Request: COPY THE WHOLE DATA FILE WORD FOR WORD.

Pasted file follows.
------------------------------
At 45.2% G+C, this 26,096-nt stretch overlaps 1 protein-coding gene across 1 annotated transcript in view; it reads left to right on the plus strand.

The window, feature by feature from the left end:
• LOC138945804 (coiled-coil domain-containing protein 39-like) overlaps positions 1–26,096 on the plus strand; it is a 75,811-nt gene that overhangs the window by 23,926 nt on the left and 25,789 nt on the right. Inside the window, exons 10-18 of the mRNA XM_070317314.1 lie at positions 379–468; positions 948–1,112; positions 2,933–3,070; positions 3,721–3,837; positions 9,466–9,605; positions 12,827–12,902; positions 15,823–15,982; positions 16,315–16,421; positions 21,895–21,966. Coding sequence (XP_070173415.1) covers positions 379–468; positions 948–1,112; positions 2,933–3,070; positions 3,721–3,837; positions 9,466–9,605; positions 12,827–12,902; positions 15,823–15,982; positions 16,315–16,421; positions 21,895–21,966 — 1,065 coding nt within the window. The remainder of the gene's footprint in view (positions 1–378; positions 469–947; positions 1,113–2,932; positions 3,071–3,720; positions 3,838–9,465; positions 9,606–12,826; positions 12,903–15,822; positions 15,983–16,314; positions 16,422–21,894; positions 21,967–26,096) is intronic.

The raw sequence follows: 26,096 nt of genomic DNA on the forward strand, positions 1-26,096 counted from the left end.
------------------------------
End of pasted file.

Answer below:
At 45.2% G+C, this 26,096-nt stretch overlaps 1 protein-coding gene across 1 annotated transcript in view; it reads left to right on the plus strand.

The window, feature by feature from the left end:
• LOC138945804 (coiled-coil domain-containing protein 39-like) overlaps positions 1–26,096 on the plus strand; it is a 75,811-nt gene that overhangs the window by 23,926 nt on the left and 25,789 nt on the right. Inside the window, exons 10-18 of the mRNA XM_070317314.1 lie at positions 379–468; positions 948–1,112; positions 2,933–3,070; positions 3,721–3,837; positions 9,466–9,605; positions 12,827–12,902; positions 15,823–15,982; positions 16,315–16,421; positions 21,895–21,966. Coding sequence (XP_070173415.1) covers positions 379–468; positions 948–1,112; positions 2,933–3,070; positions 3,721–3,837; positions 9,466–9,605; positions 12,827–12,902; positions 15,823–15,982; positions 16,315–16,421; positions 21,895–21,966 — 1,065 coding nt within the window. The remainder of the gene's footprint in view (positions 1–378; positions 469–947; positions 1,113–2,932; positions 3,071–3,720; positions 3,838–9,465; positions 9,606–12,826; positions 12,903–15,822; positions 15,983–16,314; positions 16,422–21,894; positions 21,967–26,096) is intronic.

The raw sequence follows: 26,096 nt of genomic DNA on the forward strand, positions 1-26,096 counted from the left end.